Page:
On the surface, it seems like a long way from Leeds to Nashville. But for the British jazz-groove band The New Mastersounds, what Americans call Music City turned out to be an ideal recording stop.
Following a fall and winter tour at the end of last year, drummer Simon Allen, guitarist Eddie Roberts, bassist Pete Shand and keyboardist Joe Tatton gathered in Nashville’s Welcome to 1979 studio, performed two live sets before a small audience, recorded and mixed the results and cut them directly to vinyl lacquer for a vinyl-only release titled, aptly enough, The Nashville Session.
“It sounds exactly like I hoped, but (I) wasn’t 100 percent sure that it would,” said drummer Allen. “There have been quite a few live recordings that people make at shows. That seems to be something of a cultural phenomenon in this country in the scene that we’re in. But those recordings never really worked for me in terms of conveying the right balance of frequencies and the general mix of what our music needs. So I’ve always wanted there to be a recording of pretty much exactly what we do live but recorded through the right kind of medium. This is it, finally, after 17 years.”
More, perhaps, than its ultra old-school means of production, The Nashville Session offers an up-to-date performance snapshot of the very American sound this very British band has absorbed. Specially, The New Mastersounds embrace the groove-centric offshoots of bebop popularized on by labels like Blue Note and Prestige and by artists like Jimmy Smth, Lonnie Smith, Jimmy McGriff and Lou Donaldson in the 1960s.
“When I was growing up there wasn’t very much music at all for me,” Allen admitted. “But as soon as I became a teenager, I started to discover rock music. So I was influenced by Zeppelin and Hendrix. I guess Pink Floyd, as well. But it was only when I was 16 that I discovered a cover version of the Starsky & Hutch theme by Tom Scott, the American saxophone player. There is a UK band called The James Taylor Quartet, no relation to the James Taylor of American popular music, that recorded a version the tune in 1988. That became their go-to song that everyone wanted to hear when they went to a gig. That was kind of my introduction to funk, really.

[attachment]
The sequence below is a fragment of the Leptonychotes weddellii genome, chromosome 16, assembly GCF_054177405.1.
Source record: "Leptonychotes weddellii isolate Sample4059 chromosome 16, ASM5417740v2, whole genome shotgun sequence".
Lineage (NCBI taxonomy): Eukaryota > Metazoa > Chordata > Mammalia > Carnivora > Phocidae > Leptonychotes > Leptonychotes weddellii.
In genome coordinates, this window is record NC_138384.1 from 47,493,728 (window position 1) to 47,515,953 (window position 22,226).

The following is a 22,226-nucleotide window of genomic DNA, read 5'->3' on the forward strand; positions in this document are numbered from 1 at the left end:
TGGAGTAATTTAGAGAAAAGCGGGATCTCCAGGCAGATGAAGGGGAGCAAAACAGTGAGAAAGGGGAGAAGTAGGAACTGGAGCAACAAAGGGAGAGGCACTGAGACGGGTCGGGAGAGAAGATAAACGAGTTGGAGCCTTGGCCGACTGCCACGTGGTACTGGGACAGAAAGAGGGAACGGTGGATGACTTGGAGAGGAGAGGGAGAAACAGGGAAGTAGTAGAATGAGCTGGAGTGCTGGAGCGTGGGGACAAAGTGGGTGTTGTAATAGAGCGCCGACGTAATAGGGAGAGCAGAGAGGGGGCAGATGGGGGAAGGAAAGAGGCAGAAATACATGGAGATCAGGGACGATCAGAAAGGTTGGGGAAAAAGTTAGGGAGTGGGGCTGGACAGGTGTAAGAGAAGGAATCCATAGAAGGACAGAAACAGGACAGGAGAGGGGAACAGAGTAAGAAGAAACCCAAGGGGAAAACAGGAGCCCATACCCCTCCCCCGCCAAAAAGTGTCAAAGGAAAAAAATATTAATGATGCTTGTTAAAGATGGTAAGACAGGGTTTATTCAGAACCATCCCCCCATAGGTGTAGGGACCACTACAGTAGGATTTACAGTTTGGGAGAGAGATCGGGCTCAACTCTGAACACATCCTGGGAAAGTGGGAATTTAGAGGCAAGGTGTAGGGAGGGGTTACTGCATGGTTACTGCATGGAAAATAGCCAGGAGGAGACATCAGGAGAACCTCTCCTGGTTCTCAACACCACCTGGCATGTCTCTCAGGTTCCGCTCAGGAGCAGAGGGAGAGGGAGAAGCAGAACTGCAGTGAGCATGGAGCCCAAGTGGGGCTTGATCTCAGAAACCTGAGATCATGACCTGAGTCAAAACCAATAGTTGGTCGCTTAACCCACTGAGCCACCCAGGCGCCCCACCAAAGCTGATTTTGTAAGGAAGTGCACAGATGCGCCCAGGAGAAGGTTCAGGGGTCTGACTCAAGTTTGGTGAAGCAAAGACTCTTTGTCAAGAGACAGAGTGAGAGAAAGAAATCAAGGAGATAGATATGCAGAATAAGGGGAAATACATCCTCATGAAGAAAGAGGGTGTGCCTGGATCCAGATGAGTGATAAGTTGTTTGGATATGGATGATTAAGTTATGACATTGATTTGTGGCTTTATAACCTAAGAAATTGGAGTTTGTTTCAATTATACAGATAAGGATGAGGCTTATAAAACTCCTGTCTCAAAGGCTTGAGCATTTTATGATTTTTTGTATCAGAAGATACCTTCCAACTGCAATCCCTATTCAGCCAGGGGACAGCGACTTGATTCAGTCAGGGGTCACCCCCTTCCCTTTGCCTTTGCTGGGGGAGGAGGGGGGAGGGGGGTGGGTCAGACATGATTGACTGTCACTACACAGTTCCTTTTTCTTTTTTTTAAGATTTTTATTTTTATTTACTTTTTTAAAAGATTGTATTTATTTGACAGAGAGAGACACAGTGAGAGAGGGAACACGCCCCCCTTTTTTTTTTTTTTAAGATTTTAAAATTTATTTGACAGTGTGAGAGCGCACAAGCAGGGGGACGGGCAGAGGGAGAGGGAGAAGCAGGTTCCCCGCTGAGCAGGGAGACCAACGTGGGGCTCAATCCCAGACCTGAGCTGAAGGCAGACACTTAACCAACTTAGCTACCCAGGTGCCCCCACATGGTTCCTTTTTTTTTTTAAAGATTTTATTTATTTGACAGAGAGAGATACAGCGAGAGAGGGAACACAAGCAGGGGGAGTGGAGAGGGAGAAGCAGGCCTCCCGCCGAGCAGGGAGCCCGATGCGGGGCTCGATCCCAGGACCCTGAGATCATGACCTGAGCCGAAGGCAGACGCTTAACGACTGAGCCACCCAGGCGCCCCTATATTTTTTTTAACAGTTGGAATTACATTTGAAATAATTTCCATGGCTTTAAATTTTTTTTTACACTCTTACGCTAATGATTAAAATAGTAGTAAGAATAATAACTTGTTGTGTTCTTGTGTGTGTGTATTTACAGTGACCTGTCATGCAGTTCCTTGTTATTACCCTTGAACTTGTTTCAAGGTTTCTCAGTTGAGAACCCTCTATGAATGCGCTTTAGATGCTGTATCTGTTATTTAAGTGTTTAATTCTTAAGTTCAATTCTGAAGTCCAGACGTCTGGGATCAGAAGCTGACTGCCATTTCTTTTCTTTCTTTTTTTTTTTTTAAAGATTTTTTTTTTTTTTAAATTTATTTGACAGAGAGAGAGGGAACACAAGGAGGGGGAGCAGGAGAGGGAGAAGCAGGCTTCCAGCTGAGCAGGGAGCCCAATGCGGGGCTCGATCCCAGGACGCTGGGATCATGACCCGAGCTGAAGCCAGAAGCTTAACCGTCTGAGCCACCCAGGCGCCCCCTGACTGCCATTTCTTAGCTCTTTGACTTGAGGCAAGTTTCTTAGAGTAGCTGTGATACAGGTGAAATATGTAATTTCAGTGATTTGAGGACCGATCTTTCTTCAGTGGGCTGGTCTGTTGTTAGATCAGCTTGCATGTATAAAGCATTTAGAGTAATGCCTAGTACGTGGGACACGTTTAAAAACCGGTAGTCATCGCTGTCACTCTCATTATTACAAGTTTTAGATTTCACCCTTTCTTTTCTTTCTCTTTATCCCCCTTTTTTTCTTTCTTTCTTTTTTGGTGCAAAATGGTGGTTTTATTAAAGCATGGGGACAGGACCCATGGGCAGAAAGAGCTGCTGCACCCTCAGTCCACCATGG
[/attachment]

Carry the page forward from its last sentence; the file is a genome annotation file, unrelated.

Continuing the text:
“From there, I delved further back to what influenced them and found all this original ’70s music that I missed because I was born in 1972. When I met our guitar player, Eddie Roberts, he and I were discovering music courtesy of some DJ friends we had. They used to do DJ vinyl-only sets in clubs in Leeds, where we got together. They would make these compilation cassettes. Some of it was by The Meters, which we had never heard before at that point. There were no notes, no idea really what the songs were called or anything. It was just on a cassette tape — that, along with Lonnie Smith’s Live at Club Mozambique and Grant Green’s Live at the Lighthouse, came into our awareness. As we were forming, it just seemed natural to play in that style. You can still hear that in our playing now. You can hear those influences quite clearly.”
The logical assumption out of all this would the band’s modern fascination with vintage jazz led to its name. But in the beginnings, The New Mastersounds preferred not being new at all.
“We were just The Mastersounds at first,” Allen said. “But we didn’t know that was already the name of band. We didn’t know it at the time because the internet hadn’t been invented and we’re lazy researchers. Turns out Wes Montgomery’s brother had a band called The Mastersounds and they had a record. We just thought The Mastersounds was the name of the album. So our first incarnation was with two other players — Eddie and I plus a conga player and a bass player. We called that The Mastersounds and it was only when we realized there was already a band by that name that went through a little change. So we added the word ‘new’ and thought, ‘We can definitely get away with this.’”
If You Go
The New Mastersounds
When: 9 p.m. May 4
Where: Cosmic Charlie’s, 388 Woodland Ave.
Tickets: $16, $20